anxiety, depression, parenting, Uncategorized, wellness

All the Feelings

39610582_10215319901768390_8168202209788428288_nI haven’t posted in a while. I had a draft started about turning fifty, which happened earlier this month. But since then one of my daughters has gone to the hospital, and it just doesn’t seem important or relevant anymore. The gist of it was “I don’t feel fifty” and “I’m grateful for the opportunity to be getting older”.

Instead, my days are spent glued to my phone, in case my daughter or someone from the hospital calls. Researching the internet for resources and answers of how to best support my child. Mental illness is a horrible thing. I wish it did not exist. It very much does. The adolescent programs we have been using are bursting at the seams. Anxiety. Depression. Eating disorders. Addictions. Self harm. Trauma. The list goes on.

It is hard to be a teen, period. Coupled with these illnesses it is down-right scary. I know parenting teens is difficult. Parenting a teen with a mental illness is terrifying. I so want to do the right thing. In all honesty, I want to take it away, fix it. But I can’t do that, and according to my favorite author, Glennon Doyle, trying to fix other people’s pain is like stealing their happiness; both are sacred. All I can do is hold space for my daughter and her beautiful, strong spirit.

That and try to take care of myself, so I’m not a train-wreck next to her. I have been doing an abysmal job of this, which is another reason I haven’t written. Didn’t seem appropriate to get on my “nurturing self and others” blog and talk about how I don’t have the energy/desire to even get out of bed, let alone do one of the many self-care practices I know would help.

I did meditate once yesterday. I also scheduled a therapy appointment for myself. I have amazing supportive family and friends, whom I’m eternally grateful for. So yeah. That’s where things stand. Not a glowing, rosy picture, but one filled with infinite love and a sliver of hope for brighter days ahead.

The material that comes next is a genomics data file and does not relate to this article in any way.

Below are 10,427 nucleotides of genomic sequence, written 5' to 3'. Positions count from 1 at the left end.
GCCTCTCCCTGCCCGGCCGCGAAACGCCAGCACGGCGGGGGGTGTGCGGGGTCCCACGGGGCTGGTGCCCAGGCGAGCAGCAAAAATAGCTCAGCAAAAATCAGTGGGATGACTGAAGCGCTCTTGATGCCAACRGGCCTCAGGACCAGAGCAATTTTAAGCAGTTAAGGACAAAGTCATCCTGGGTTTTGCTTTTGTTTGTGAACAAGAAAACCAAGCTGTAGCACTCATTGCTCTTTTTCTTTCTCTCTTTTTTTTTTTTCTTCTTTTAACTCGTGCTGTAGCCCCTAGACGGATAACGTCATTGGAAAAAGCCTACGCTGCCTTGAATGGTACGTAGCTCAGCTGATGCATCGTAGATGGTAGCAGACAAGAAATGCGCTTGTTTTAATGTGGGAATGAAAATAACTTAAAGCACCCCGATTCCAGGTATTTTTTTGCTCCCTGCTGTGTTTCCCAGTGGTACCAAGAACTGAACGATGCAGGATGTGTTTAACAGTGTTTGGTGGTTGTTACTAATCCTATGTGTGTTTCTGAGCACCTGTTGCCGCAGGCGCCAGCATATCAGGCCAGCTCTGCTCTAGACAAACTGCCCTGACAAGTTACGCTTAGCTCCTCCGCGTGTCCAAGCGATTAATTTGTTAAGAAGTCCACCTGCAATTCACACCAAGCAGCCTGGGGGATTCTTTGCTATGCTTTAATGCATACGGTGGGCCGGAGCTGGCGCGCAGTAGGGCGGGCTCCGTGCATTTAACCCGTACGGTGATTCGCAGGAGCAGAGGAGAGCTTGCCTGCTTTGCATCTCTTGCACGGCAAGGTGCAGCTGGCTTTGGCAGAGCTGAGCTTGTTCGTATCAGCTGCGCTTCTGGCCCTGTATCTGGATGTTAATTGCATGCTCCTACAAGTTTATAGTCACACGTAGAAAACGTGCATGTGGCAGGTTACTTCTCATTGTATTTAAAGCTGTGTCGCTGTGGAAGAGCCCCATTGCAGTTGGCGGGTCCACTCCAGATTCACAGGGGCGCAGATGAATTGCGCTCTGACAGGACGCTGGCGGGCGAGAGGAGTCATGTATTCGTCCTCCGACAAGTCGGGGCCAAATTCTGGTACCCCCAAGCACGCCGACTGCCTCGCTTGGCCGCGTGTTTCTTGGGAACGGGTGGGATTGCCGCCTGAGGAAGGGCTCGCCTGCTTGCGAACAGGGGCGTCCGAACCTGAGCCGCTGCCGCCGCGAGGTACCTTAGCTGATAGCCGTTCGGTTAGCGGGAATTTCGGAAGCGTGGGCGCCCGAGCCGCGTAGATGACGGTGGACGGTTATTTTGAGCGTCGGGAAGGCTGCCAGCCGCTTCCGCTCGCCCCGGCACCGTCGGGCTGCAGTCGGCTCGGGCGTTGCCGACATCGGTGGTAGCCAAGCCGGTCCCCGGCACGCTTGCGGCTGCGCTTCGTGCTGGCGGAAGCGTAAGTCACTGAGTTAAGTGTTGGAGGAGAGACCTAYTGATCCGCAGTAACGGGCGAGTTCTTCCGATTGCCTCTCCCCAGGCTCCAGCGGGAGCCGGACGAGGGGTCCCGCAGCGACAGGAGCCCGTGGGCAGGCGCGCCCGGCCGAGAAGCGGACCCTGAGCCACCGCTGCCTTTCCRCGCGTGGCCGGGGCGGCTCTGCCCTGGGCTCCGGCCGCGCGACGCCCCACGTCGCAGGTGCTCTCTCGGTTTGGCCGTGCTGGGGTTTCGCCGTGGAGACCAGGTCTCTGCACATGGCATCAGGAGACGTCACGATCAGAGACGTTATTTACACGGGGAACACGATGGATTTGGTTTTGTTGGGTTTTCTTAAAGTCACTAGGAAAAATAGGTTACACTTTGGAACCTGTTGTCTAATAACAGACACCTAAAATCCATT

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parenting, Uncategorized, wellness

Motherhood

hyacinthMother’s Day and my youngest daughter, Lara, turning thirTEEN this month have me reflecting on my parenting journey.

I am lucky enough to have an extraordinary woman as my own mother. Like all of us, her mothering story has not been without turbulence (some created by her, some by me and my sister). I think what smooths out all the bumps in the road is I always knew she loved me.

Like her, I am fiercely devoted to my daughters. They honor, humble, teach, delight, and (I won’t lie) horrify me daily. During a study of world religions in elementary school, my oldest daughter, Sage, came home and said, “I know what religion you are, Mom.” (Though a spiritual person, we do not attend church, so I was curious to hear her thoughts on the matter.) “You believe in love and mothering,” she decreed. I was grateful she knew that truth.

If you know me in person, you know I am a very involved parent. I fear the girls’ teachers groan inwardly when they see me approaching. I know the girls groan when I ask my tenth question of the day! And recently my sweet Lara, gently suggested I stop being quite so hovering in my parenting. I asked her what I was to do with all my extra love and energy. “Love yourself,” she wisely advised.

Was she the first person to ever tell me this? Of course not. Is it super powerful to have your child, whom you’ve been pouring your love and attention on tell you this? It was for me.

I am thoroughly enjoying the taking-care-of-myself phase I am entering. After decades of nurturing others, I must say, I am quite the accomplished nurturer. And after decades of ignoring my own wants/needs it feels quenching to have those depleted parts of me tended to.

Reminding myself there is value in pointing out my inevitable mistakes and the steps I am taking to remedy them; I apologized to the girls for setting such a poor example of self-care. I urged them not to follow in my footsteps, but to maintain their own well-being even when there are important people in their lives that they want to show care to.

Like me and my lovely mother before me, my kind-hearted girls are not going to be the mythical “perfect mother”. They might not even chose to be mothers. However, I think that if love flows through their intentions in their relationships with others, I will have imparted the philosophy of love that is so important to me.

Happy Mother’s Day and LOVE

to all the mamas and care-givers

past, present, and future!

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